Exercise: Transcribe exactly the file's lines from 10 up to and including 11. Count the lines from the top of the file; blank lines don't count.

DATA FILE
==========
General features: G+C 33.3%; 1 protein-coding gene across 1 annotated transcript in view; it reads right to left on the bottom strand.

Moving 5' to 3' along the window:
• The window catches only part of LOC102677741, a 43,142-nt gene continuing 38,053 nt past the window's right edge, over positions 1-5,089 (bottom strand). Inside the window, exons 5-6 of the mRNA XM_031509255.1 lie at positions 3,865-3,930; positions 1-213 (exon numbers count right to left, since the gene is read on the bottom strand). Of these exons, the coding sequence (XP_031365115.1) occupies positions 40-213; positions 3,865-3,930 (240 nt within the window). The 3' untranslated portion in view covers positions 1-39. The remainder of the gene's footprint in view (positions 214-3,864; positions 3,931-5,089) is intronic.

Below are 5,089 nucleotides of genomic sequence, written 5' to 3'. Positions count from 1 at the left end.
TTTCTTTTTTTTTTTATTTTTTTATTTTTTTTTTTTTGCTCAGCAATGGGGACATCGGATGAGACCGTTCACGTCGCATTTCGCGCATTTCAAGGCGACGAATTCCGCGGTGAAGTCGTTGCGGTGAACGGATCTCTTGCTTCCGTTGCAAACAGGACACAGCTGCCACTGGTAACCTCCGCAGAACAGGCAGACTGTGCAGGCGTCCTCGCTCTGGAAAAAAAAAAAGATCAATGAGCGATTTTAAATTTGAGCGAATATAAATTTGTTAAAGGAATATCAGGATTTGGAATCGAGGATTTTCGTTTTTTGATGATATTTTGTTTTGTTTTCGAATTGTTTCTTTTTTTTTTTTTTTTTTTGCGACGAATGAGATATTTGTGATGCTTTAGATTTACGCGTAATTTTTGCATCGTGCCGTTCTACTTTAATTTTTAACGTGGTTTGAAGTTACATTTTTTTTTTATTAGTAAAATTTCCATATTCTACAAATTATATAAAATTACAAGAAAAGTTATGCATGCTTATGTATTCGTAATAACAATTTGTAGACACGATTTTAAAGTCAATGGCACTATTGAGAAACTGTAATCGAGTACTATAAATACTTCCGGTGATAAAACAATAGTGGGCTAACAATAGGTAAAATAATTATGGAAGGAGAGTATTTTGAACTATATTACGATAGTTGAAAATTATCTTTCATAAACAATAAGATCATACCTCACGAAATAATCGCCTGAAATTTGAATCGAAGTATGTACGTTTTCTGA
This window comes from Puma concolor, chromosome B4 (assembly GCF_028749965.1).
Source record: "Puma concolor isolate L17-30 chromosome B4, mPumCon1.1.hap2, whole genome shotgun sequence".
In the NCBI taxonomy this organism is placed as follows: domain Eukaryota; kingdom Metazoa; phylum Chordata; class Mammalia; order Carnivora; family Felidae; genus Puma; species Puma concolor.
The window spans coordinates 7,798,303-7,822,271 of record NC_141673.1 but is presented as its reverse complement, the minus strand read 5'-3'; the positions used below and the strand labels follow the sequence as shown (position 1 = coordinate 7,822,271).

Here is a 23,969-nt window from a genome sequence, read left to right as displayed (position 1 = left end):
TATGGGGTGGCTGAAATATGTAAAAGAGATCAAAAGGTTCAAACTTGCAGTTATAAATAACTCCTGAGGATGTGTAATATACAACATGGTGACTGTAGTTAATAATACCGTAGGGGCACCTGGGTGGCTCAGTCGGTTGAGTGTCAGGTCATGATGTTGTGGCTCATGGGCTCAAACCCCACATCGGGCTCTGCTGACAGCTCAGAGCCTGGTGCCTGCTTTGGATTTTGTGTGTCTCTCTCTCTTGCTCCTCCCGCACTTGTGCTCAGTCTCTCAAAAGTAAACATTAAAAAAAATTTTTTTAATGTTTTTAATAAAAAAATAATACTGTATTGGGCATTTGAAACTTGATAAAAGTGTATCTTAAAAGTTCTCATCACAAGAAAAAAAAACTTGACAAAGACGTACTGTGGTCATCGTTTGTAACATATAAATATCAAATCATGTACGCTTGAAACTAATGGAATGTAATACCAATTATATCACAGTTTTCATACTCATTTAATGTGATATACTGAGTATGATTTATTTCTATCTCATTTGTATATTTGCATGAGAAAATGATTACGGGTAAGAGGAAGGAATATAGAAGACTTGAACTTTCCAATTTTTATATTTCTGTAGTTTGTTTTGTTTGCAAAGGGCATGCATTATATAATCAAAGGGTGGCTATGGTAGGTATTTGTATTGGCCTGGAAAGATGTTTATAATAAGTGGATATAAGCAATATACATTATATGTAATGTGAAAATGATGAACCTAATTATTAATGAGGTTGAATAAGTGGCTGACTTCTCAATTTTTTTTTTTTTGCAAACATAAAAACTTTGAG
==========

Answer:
Here is a 23,969-nt window from a genome sequence, read left to right as displayed (position 1 = left end):
TATGGGGTGGCTGAAATATGTAAAAGAGATCAAAAGGTTCAAACTTGCAGTTATAAATAACTCCTGAGGATGTGTAATATACAACATGGTGACTGTAGTTAATAATACCGTAGGGGCACCTGGGTGGCTCAGTCGGTTGAGTGTCAGGTCATGATGTTGTGGCTCATGGGCTCAAACCCCACATCGGGCTCTGCTGACAGCTCAGAGCCTGGTGCCTGCTTTGGATTTTGTGTGTCTCTCTCTCTTGCTCCTCCCGCACTTGTGCTCAGTCTCTCAAAAGTAAACATTAAAAAAAATTTTTTTAATGTTTTTAATAAAAAAATAATACTGTATTGGGCATTTGAAACTTGATAAAAGTGTATCTTAAAAGTTCTCATCACAAGAAAAAAAAACTTGACAAAGACGTACTGTGGTCATCGTTTGTAACATATAAATATCAAATCATGTACGCTTGAAACTAATGGAATGTAATACCAATTATATCACAGTTTTCATACTCATTTAATGTGATATACTGAGTATGATTTATTTCTATCTCATTTGTATATTTGCATGAGAAAATGATTACGGGTAAGAGGAAGGAATATAGAAGACTTGAACTTTCCAATTTTTATATTTCTGTAGTTTGTTTTGTTTGCAAAGGGCATGCATTATATAATCAAAGGGTGGCTATGGTAGGTATTTGTATTGGCCTGGAAAGATGTTTATAATAAGTGGATATAAGCAATATACATTATATGTAATGTGAAAATGATGAACCTAATTATTAATGAGGTTGAATAAGTGGCTGACTTCTCAATTTTTTTTTTTTTGCAAACATAAAAACTTTGAG